There’s also the cost benefit: a satellite may cost up to $300 million over its lifetime, according to one estimate from 2020; even the most high-tech balloon would be cheaper.

    Malcolm Macdonald, a professor and space technology engineer from the University of Strathclyde in Scotland, agreed that “a balloon is very difficult to see on radar, although the sensor bay underneath will be more visible.” … ~


  4. CYA mode, engaged.


  5. Trump broke him. Lol. 😂🤣😂🤣


  6. Like

  7. Speaking of broken…. 🙂


  8. Very strange and not a good feeling about the security of our country. Just adds to all the rest of the strangeness and insecurity of the borders etc.

    Liked by 1 person

  9. Gee, whatever could be causing it? 🙄

    “Report: Heart Attacks, Strokes On the Rise Among Young Adults

    The reasons for the rise? Big Media says depression, mental health issues, obesity, and smoking.”


    “Early last year, there was an astounding report that several life insurance companies determined there was an overwhelming, unexplained increase (40%) in “all-cause deaths” among 18 to 49-year-olds.

    From that 2022 report:

    Three physician “whistle-blowers” have just released real data from the DoD, drawn from the clinical diagnosis codes. The increases found are from 2021, compared to the five year average from 2016 to 2020.

    Myocardial infarction: 269% increase
    Miscarriages: 300% increase
    Bell’s palsy: 291% increase
    Congenital malformations: 156% increase
    Female infertility: 471% increase
    Pulmonary embolisms: 467% increase
    Neurologic abnormalities: 300% increase
    Cancers: 300% increase
    As of now, the CDC has not explained this data.

    One year later, United Press International (UPI) finally published a story noting that there is an increase of heart attacks and strokes in young adults.

    Stories like Conway’s are becoming more common, with studies showing heart attacks and stroke are on the rise among Americans younger than 40.

    Certain healthy habits can help prevent heart problems — but getting younger adults to accept their risks remains an obstacle.

    “It is alarming that younger people don’t feel that they’re at risk for heart disease, but it’s not surprising,” said Dr. Laxmi Mehta, director of preventative cardiology and women’s cardiovascular health at the Ohio State Wexner Medical Center.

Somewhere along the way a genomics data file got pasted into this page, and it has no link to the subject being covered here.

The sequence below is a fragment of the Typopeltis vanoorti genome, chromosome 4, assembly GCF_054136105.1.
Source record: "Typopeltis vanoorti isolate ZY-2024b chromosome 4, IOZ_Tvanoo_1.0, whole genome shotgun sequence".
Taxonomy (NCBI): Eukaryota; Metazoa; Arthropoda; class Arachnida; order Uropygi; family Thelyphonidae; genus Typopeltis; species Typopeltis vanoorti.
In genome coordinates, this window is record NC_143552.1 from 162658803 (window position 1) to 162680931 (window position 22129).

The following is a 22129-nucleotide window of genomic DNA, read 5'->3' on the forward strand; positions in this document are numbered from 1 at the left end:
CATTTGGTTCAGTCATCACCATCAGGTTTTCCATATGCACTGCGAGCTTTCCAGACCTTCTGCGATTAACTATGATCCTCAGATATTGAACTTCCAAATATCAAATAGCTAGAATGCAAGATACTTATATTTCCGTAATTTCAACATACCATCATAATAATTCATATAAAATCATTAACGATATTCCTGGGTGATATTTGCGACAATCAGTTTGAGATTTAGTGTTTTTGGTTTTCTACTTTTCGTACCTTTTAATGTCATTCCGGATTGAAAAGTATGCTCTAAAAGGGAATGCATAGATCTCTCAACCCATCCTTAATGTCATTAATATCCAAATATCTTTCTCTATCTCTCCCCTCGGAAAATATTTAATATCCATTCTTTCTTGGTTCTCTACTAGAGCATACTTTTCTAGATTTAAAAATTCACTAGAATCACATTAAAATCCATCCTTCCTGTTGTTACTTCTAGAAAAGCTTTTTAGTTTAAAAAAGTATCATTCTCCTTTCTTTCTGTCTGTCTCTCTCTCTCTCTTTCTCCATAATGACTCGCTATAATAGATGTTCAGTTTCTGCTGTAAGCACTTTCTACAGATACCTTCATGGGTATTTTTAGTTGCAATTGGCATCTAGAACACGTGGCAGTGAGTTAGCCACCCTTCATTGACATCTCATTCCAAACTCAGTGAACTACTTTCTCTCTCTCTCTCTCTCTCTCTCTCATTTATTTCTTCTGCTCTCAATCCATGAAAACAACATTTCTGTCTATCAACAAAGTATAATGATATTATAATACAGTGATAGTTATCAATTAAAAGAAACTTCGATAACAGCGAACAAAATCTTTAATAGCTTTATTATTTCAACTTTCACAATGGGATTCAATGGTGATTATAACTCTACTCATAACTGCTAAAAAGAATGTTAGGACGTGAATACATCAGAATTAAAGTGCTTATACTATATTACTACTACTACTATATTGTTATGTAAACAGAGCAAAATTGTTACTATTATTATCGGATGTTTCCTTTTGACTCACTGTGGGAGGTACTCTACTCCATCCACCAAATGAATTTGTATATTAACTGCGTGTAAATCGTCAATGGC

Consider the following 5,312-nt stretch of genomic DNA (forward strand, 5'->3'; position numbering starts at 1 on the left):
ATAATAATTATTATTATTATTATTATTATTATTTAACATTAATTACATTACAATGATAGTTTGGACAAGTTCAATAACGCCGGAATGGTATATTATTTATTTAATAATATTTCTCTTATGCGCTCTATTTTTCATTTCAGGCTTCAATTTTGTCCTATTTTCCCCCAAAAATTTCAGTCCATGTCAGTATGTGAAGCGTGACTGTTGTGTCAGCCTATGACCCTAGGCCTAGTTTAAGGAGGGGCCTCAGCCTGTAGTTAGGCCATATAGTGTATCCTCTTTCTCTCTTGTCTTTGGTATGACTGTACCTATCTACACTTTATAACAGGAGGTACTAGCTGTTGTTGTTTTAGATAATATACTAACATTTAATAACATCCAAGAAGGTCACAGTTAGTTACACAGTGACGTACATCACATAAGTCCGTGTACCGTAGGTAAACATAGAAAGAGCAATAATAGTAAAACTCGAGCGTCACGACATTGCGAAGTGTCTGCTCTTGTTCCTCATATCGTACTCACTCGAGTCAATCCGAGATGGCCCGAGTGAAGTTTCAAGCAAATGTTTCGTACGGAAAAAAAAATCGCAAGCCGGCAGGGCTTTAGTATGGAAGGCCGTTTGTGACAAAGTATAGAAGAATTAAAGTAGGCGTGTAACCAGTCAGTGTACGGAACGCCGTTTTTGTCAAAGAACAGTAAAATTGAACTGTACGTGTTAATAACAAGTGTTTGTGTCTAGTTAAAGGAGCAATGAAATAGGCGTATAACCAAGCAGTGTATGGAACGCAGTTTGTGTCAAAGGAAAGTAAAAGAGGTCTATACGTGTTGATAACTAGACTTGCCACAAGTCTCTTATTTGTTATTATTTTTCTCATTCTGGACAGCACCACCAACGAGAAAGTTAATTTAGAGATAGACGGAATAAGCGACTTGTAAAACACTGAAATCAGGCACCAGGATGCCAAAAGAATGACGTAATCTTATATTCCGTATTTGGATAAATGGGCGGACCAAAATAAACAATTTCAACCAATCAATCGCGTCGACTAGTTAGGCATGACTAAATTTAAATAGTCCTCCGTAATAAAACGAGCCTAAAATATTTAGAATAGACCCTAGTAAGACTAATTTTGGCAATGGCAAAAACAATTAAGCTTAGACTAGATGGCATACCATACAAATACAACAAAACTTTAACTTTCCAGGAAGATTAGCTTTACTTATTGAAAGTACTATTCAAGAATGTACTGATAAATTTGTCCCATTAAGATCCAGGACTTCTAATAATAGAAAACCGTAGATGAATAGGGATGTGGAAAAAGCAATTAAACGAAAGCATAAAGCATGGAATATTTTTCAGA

“Most young people think heart disease only happens in old people, but that’s not the case,” Mehta said in the release.

    Explanations are being trial-ballooned. For example, poor mental health and depression:

    Young adults with depression or overall poor mental health report more heart attacks, strokes and risk factors for cardiovascular disease than their peers without mental health issues, new research shows.
    The findings, published recently in the Journal of the American Heart Association, add to a large body of evidence linking cardiovascular disease risk and death with depression, but leave unanswered questions about how one may lead to the other.

    Obesity and smoking are other factors that are being cited.”

    “And while all of that may be true, one can’t but help wonder if Big Pharma is putting pressure on the media for exactly this type of coverage. The recent revelations published in the Twitter Files demonstrate the enormous power of the pharmaceutical industry to silence data and disappear information that doesn’t fit the covid vaccine narratives.

    As a reminder of why many people remain skeptical of these “explanations,” I will note that countries in Europe have nixed the vaccine for children and teenagers, asserting the risks of vaccination outweigh the risks of infection.

    Australia’s former deputy chief medical officer said the country should reconsider its stance on giving the dose to children above the age of five.

    The UK has stopped offering the vaccine to healthy children who turned five after August, while Sweden no longer recommends it to teenagers aged 12 to 17.

    In Denmark, since July no one under the age of 18 can get vaccinated against Covid, with health officials saying very small numbers of children get severely ill from the disease, and therefore vaccination isn’t necessary.